БЕЗОПАСНОСТЬ ОКРУЖАЮЩЕЙ СРЕДЫ - Студенческий научный форум

IX Международная студенческая научная конференция Студенческий научный форум - 2017


Калдыбаева А.Б. 1, Тойчибекова Г.Б. 1, Абдимуталип Н.А. 1
1Международный казахско-турецкий университет им. Х.А.Ясави
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An emergency is a situation that poses an immediate risk to health, life, property, or environment. Most emergencies require urgent intervention to prevent a worsening of the situation, although in some situations, mitigation may not be possible and agencies may only be able to offer palliative care for the aftermath.

While some emergencies are self-evident (such as a natural disaster that threatens many lives), many smaller incidents require that an observer (or affected party) decide whether it qualifies as an emergency. The precise definition of an emergency, the agencies involved and the procedures used, vary by jurisdiction, and this is usually set by the government, whose agencies (emergency services) are responsible for emergency planning and management.

An incident, to be an emergency, conforms to one or more of the following: if it:

Poses an immediate threat to life, health, property, or environment

Has already caused loss of life, health detriments, property damage, or environmental damagehas a high probability of escalating to cause immediate danger to life, health, property, or environment

In the United States, most states mandate that a notice be printed in each telephone book that requires that someone must relinquish use of a phone line, if a person requests the use of a telephone line (such as a party line) to report an emergency. State statutes typically define an emergency as, "...a condition where life, health, or property is in jeopardy, and the prompt summoning of aid is essential."

Whilst most emergency services agree on protecting human health, life and property, the environmental impacts are not considered sufficiently important by some agencies. This also extends to areas such as animal welfare, where some emergency organisations cover this element through the "property" definition, where animals owned by a person are threatened (although this does not cover wild animals). This means that some agencies do not mount an "emergency" response where it endangers wild animals or environment, though others respond to such incidents (such as oil spills at sea that threaten marine life). The attitude of the agencies involved is likely to reflect the predominant opinion of the government of the area.

Dangers to life

Most agencies consider these the highest priority emergency, which follows the general school of thought that nothing is more important than human life.

Dangers to health

Some emergencies are not necessarily immediately threatening to life, but might have serious implications for the continued health and well-being of a person or persons (though a health emergency can subsequently escalate to life-threatening).

The causes of a health emergency are often very similar to the causes of an emergency threatening to life, which includes medical emergencies and natural disasters, although the range of incidents that can be categorised here is far greater than those that cause a danger to life (such as broken limbs, which do not usually cause death, but immediate intervention is required if the person is to recover properly). Many life emergencies, such as cardiac arrest, are also health emergencies.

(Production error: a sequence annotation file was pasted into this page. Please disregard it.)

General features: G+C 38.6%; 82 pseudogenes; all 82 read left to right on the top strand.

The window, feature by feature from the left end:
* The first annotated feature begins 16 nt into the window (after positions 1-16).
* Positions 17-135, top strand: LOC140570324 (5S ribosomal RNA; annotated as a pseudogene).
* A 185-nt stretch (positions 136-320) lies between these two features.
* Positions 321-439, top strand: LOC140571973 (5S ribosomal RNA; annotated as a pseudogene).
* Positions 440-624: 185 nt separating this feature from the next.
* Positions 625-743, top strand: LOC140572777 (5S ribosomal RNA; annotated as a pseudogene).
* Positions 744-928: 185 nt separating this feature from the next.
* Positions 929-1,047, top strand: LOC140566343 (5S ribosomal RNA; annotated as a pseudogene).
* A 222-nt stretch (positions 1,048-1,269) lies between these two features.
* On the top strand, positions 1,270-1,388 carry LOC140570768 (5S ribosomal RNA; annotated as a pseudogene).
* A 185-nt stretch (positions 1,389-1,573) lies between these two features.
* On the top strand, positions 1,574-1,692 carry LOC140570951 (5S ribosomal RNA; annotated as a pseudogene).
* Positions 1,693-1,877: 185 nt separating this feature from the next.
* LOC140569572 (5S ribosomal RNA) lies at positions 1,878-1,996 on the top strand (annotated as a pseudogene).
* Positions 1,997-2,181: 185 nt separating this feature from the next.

Some emergencies do not immediately endanger life, health or property, but do affect the natural environment and creatures living within it. Not all agencies consider this a genuine emergency, but it can have far reaching effects on animals and the long term condition of the land. Examples would include forest fires and marine oil spills.

Most developed countries have a number of emergency services operating within them, whose purpose is to provide assistance in dealing with any emergency. They are often government operated, paid for from tax revenue as a public service, but in some cases, they may be private companies, responding to emergencies in return for payment, or they may be voluntary organisations, providing the assistance from funds raised from donations.

Most developed countries operate three core emergency services:

Police – who deal with security of person and property, which can cover all three categories of emergency. They also to some extent deal with punishment of those who cause an emergency through their deliberate actions.

Fire service – who deal with potentially harmful fires, but also often rescue operations such as dealing with road traffic collisions. Their actions help to prevent loss of life, damage to health and damage to or loss of property.

Emergency Medical Service (Ambulance / Paramedic service) – These services attempt to reduce loss of life or damage to health. This service is likely to be decisive in attempts to prevent loss of life and damage to health. In some areas "Emergency Medical Service" is abbreviated to simply EMS.

In some countries or regions, two or more of these services may be provided by the same agency (e.g. the fire service providing emergency medical cover), and under different conditions (e.g. publicly funded fire service and police, but a private ambulance service)

There may also be a number of secondary emergency services, which may be a part of one of the core agencies, or may be separate entities who assist the main agencies. This can include services providing specialist rescue (such as mountain rescue or mine rescue), bomb disposal or search and rescue.

The Military and the Amateur Radio Emergency Service (ARES) or Radio Amateur Civil Emergency Service (RACES) help in large emergencies such as a disaster or major civil unrest.


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